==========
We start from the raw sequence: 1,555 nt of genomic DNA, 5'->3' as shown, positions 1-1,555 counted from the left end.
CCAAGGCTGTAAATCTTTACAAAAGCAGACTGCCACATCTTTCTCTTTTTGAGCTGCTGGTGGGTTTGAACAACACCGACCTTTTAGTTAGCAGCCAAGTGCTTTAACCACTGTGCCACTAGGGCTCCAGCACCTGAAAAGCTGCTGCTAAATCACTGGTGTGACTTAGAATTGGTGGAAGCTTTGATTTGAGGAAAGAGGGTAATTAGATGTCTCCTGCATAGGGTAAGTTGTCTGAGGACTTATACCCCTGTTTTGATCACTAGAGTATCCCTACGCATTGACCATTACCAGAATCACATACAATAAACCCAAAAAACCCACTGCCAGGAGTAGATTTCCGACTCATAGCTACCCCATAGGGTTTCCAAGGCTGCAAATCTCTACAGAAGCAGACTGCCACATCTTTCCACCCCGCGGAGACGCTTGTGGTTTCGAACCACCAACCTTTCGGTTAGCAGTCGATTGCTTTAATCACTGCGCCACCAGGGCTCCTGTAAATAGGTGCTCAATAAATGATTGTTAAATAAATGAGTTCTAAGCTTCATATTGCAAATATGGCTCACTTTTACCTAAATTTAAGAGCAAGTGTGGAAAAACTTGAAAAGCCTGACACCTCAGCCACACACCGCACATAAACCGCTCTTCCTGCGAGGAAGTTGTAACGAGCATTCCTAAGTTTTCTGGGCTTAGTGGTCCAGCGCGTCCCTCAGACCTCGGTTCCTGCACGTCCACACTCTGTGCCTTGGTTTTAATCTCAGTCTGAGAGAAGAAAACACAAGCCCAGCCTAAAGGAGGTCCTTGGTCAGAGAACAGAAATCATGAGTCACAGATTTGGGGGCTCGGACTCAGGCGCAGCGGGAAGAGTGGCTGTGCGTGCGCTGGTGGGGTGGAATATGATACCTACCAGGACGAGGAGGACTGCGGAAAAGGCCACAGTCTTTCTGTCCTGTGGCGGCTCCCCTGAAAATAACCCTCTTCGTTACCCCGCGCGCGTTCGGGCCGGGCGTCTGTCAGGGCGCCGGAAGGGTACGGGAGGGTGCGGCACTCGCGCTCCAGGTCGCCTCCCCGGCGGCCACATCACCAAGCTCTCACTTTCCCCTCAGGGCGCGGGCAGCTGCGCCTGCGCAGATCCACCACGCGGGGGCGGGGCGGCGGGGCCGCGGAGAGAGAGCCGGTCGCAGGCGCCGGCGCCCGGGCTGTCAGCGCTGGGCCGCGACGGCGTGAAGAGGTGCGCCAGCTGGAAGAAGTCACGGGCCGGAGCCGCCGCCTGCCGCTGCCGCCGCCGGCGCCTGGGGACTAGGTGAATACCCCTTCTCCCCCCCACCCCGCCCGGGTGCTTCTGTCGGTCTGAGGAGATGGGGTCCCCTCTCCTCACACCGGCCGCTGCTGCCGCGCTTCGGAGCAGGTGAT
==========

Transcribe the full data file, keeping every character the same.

We start from the raw sequence: 1,555 nt of genomic DNA, 5'->3' as shown, positions 1-1,555 counted from the left end.
CCAAGGCTGTAAATCTTTACAAAAGCAGACTGCCACATCTTTCTCTTTTTGAGCTGCTGGTGGGTTTGAACAACACCGACCTTTTAGTTAGCAGCCAAGTGCTTTAACCACTGTGCCACTAGGGCTCCAGCACCTGAAAAGCTGCTGCTAAATCACTGGTGTGACTTAGAATTGGTGGAAGCTTTGATTTGAGGAAAGAGGGTAATTAGATGTCTCCTGCATAGGGTAAGTTGTCTGAGGACTTATACCCCTGTTTTGATCACTAGAGTATCCCTACGCATTGACCATTACCAGAATCACATACAATAAACCCAAAAAACCCACTGCCAGGAGTAGATTTCCGACTCATAGCTACCCCATAGGGTTTCCAAGGCTGCAAATCTCTACAGAAGCAGACTGCCACATCTTTCCACCCCGCGGAGACGCTTGTGGTTTCGAACCACCAACCTTTCGGTTAGCAGTCGATTGCTTTAATCACTGCGCCACCAGGGCTCCTGTAAATAGGTGCTCAATAAATGATTGTTAAATAAATGAGTTCTAAGCTTCATATTGCAAATATGGCTCACTTTTACCTAAATTTAAGAGCAAGTGTGGAAAAACTTGAAAAGCCTGACACCTCAGCCACACACCGCACATAAACCGCTCTTCCTGCGAGGAAGTTGTAACGAGCATTCCTAAGTTTTCTGGGCTTAGTGGTCCAGCGCGTCCCTCAGACCTCGGTTCCTGCACGTCCACACTCTGTGCCTTGGTTTTAATCTCAGTCTGAGAGAAGAAAACACAAGCCCAGCCTAAAGGAGGTCCTTGGTCAGAGAACAGAAATCATGAGTCACAGATTTGGGGGCTCGGACTCAGGCGCAGCGGGAAGAGTGGCTGTGCGTGCGCTGGTGGGGTGGAATATGATACCTACCAGGACGAGGAGGACTGCGGAAAAGGCCACAGTCTTTCTGTCCTGTGGCGGCTCCCCTGAAAATAACCCTCTTCGTTACCCCGCGCGCGTTCGGGCCGGGCGTCTGTCAGGGCGCCGGAAGGGTACGGGAGGGTGCGGCACTCGCGCTCCAGGTCGCCTCCCCGGCGGCCACATCACCAAGCTCTCACTTTCCCCTCAGGGCGCGGGCAGCTGCGCCTGCGCAGATCCACCACGCGGGGGCGGGGCGGCGGGGCCGCGGAGAGAGAGCCGGTCGCAGGCGCCGGCGCCCGGGCTGTCAGCGCTGGGCCGCGACGGCGTGAAGAGGTGCGCCAGCTGGAAGAAGTCACGGGCCGGAGCCGCCGCCTGCCGCTGCCGCCGCCGGCGCCTGGGGACTAGGTGAATACCCCTTCTCCCCCCCACCCCGCCCGGGTGCTTCTGTCGGTCTGAGGAGATGGGGTCCCCTCTCCTCACACCGGCCGCTGCTGCCGCGCTTCGGAGCAGGTGAT